The new Apple watch, Apple pay, and the various incarnations of the iPhone are all playing the same game and Apple plays to win. Retailers need to pay attention to the game as this device is just another step in an evolutionary process. In my 2013 Maverick* Research: How Invasive Species, From Burmese Pythons to Kudzu Plants, Succeed in Nature and in Business I cited Apple as having common characteristics with a natural invader known as Kudzu. Here is an excerpt from this research.
Species Trait: Combines deep roots with high growth speed, and the ability to twist and turn, to smother local inhabitants
Known far and wide for its amazing speed, kudzu has super long vines that can grow to 10 inches thick, and can travel many feet per week. The kudzu plant was originally brought here by Japan to honor the 100th birthday of the U.S. Appreciated for its beauty, gardeners across the country sought to add kudzu as a feature in their gardens. A truly multitalented invader, kudzu owes its success to several capabilities, including roots rich in carbohydrates that have the unique ability to tap water from deep underground sources. Kudzu plants survive in dry, hot conditions where other plants can’t. Kudzu leaves grow in bunches of three, and measure two to four inches (five to 10 centimeters) in diameter. These leaves twist and turn, depending on the intensity of sunlight that’s beaming down, to provide optimal shade for their vines and roots, while working intently at photosynthesis. Unfortunately for the native species, Kudzu is a killer that uses these giant leaves to cut off much-needed sunshine from, and to ultimately starve, its competitors.
Business Trait: Reaches deeply into the daily lives of customers, creating a dependency that overwhelms the competitors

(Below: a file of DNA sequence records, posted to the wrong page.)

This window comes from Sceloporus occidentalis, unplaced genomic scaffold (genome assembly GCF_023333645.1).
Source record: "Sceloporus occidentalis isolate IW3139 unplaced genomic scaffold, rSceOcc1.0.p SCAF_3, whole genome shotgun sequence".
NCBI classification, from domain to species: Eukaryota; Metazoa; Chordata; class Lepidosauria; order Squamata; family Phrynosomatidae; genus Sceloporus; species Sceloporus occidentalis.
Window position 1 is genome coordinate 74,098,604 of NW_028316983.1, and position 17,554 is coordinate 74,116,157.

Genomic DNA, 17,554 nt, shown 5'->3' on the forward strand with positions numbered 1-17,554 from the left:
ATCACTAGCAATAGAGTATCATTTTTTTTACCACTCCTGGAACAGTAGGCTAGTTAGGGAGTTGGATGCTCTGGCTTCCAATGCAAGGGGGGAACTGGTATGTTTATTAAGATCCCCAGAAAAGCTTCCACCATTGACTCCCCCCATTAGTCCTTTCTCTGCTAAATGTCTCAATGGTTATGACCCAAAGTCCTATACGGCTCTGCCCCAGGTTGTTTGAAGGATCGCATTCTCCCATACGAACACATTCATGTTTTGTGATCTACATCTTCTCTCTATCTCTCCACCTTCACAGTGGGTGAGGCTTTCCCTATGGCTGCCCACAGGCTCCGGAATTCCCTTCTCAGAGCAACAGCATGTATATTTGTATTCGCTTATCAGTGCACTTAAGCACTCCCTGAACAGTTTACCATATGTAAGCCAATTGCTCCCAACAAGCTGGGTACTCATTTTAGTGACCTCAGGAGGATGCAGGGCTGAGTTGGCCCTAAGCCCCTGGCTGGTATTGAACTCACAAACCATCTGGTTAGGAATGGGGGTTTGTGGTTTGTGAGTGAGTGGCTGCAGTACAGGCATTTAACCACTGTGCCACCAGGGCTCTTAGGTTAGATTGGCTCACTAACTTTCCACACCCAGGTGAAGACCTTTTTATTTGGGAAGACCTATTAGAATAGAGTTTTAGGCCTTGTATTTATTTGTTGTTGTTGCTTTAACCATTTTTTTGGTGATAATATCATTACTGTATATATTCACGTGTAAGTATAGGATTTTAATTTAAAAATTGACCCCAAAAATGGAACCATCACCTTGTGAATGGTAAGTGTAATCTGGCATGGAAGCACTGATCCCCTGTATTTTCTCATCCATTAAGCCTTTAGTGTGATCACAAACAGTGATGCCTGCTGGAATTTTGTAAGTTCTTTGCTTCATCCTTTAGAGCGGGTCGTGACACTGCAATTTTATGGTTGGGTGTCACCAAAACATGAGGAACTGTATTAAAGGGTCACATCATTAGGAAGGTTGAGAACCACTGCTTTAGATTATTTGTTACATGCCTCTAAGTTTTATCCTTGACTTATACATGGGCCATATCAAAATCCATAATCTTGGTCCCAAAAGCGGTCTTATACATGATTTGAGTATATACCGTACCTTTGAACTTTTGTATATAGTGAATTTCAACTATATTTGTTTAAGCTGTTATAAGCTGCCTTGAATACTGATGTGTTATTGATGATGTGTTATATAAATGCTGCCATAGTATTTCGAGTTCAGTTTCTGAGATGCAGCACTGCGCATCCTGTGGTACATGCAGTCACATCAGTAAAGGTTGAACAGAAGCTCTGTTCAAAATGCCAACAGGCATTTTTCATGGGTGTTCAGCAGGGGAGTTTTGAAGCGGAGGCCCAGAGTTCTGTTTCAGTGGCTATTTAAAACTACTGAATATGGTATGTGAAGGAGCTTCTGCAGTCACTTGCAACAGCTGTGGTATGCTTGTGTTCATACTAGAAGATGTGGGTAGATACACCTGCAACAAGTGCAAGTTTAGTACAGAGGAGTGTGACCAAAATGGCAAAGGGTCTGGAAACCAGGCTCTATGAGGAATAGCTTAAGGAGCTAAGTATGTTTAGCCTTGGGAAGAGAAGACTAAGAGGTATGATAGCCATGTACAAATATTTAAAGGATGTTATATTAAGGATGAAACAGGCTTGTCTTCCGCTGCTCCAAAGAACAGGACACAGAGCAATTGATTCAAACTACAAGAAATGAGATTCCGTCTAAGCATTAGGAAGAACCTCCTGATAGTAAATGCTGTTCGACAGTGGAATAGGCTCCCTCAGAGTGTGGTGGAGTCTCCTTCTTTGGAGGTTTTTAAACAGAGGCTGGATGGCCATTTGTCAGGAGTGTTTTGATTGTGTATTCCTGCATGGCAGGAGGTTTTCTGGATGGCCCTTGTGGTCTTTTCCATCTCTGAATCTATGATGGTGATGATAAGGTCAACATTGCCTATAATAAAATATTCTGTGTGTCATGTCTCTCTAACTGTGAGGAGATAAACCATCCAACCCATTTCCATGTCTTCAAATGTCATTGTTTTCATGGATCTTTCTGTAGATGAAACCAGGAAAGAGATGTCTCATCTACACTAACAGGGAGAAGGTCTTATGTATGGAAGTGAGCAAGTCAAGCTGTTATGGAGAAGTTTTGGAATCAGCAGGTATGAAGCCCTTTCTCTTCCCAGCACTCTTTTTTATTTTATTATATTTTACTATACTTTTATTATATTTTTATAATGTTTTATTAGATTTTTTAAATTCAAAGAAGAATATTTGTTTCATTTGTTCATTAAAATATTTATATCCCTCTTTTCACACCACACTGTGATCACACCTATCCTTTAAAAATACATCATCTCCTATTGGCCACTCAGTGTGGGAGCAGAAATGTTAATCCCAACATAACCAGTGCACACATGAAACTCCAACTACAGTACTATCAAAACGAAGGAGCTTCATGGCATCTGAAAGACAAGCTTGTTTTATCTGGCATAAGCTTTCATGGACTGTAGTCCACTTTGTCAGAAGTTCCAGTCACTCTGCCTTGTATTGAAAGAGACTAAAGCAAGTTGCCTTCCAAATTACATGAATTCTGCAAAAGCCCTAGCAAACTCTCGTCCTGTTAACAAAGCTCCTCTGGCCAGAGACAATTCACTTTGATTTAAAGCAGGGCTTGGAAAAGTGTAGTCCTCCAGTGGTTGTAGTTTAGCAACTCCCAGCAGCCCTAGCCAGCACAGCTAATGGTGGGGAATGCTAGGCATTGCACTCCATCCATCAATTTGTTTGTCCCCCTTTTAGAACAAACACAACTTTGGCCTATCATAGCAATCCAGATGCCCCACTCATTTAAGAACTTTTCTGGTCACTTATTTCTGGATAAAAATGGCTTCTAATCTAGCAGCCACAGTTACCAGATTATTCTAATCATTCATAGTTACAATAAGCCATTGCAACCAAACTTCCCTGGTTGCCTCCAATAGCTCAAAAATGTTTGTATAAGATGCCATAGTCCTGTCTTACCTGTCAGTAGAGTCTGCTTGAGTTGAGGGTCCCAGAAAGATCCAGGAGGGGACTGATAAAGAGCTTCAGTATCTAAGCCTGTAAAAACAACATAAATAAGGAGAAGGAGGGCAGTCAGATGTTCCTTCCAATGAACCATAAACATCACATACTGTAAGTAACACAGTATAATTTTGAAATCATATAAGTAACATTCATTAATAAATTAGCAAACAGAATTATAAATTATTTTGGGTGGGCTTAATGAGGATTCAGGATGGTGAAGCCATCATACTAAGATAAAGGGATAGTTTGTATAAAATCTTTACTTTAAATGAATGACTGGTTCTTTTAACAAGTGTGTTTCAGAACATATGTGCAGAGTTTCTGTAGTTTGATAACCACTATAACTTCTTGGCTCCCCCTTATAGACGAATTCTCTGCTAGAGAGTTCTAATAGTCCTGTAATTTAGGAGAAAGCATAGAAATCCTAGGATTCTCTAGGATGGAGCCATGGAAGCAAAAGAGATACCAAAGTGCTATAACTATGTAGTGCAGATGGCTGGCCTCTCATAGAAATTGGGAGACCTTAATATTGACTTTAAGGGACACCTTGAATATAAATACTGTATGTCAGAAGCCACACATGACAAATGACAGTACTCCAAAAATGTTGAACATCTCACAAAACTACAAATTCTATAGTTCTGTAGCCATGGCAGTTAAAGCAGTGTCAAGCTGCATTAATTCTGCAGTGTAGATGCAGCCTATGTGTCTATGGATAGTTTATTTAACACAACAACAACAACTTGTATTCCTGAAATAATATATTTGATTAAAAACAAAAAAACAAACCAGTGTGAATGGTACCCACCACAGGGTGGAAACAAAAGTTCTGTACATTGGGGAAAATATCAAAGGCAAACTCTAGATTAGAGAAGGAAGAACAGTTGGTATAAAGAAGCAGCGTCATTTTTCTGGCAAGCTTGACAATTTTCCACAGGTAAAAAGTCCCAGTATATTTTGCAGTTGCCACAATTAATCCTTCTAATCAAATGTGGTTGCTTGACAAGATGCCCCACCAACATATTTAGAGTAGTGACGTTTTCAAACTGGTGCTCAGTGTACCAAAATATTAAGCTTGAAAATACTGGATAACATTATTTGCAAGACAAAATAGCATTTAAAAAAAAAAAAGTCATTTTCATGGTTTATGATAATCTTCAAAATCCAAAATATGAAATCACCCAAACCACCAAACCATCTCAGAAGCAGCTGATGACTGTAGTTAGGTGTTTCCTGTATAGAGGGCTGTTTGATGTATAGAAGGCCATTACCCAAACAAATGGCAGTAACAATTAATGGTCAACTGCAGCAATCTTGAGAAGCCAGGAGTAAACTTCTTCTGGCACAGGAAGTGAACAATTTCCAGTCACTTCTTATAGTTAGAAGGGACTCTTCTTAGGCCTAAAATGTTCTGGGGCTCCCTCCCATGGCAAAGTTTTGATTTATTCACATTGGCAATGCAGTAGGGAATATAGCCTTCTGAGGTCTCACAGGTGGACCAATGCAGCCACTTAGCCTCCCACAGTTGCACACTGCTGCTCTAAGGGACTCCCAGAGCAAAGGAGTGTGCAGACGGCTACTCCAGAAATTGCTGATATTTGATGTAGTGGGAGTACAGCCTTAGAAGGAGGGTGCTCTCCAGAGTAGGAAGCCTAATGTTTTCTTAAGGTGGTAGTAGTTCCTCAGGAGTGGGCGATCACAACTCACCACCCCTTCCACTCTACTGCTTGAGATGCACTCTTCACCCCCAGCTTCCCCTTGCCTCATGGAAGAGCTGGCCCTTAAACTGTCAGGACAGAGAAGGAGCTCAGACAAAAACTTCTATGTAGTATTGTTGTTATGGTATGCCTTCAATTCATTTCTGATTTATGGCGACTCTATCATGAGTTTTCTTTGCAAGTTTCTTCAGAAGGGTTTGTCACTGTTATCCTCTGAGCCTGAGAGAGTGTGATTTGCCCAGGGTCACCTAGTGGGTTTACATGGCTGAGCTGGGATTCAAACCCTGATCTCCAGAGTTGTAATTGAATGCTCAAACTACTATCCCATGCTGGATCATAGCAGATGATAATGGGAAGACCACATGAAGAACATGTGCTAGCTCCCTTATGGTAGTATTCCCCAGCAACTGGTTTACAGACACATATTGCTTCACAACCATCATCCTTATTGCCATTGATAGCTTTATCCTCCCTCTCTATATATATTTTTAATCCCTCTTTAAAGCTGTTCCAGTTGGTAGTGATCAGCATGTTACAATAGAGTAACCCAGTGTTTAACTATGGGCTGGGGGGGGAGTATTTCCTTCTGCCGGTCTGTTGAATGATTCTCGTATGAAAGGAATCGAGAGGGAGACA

The stream of innovative products and services developed and offered by Apple revolutionized the music industry, mobile phones and computers, and is now part of the streaming video and e-book markets. So, how was Apple able to unseat BlackBerry, which until recently was the go-to mobile device for business? One answer lies in the deep roots that Apple developed in the lives of music lovers everywhere. By creating a stream of innovative products that allowed access to digital music, Apple reached deep into the lives of customers. Further, the company understood the power of the touchscreen, and revolutionized technology design with clean, crisp and modern devices. In a deadly combination, the company was fast in developing reliable, new technologies, and — through the use of mobile apps, now numbering in the hundreds of thousands — it smothered the competition. By 2011, the overpowering speed, extensive leaves and deep roots of Apple had all but consumed the mobile device category.
Retailers need to pay close attention to the apple watch. While it is not perfect, it will further revolutionize how consumers are influenced to purchase and their paths to making purchases. Apple continues to find ways to connect and make itself indispensable to consumers. But what about retailers? While having not yet mastered mobile applications with stickiness to hold customers, now retailers will be challenged to interact on a tiny screen for a mere few seconds. I have talked extensively about the overarching need for knowledge, speed and strategy. Retailers must act now to be prepared for the onslaught of IoT and the digital industrial economy. Infocentricity (a.k.a. customer centricity) where data drives the business activities is the future of retailing.
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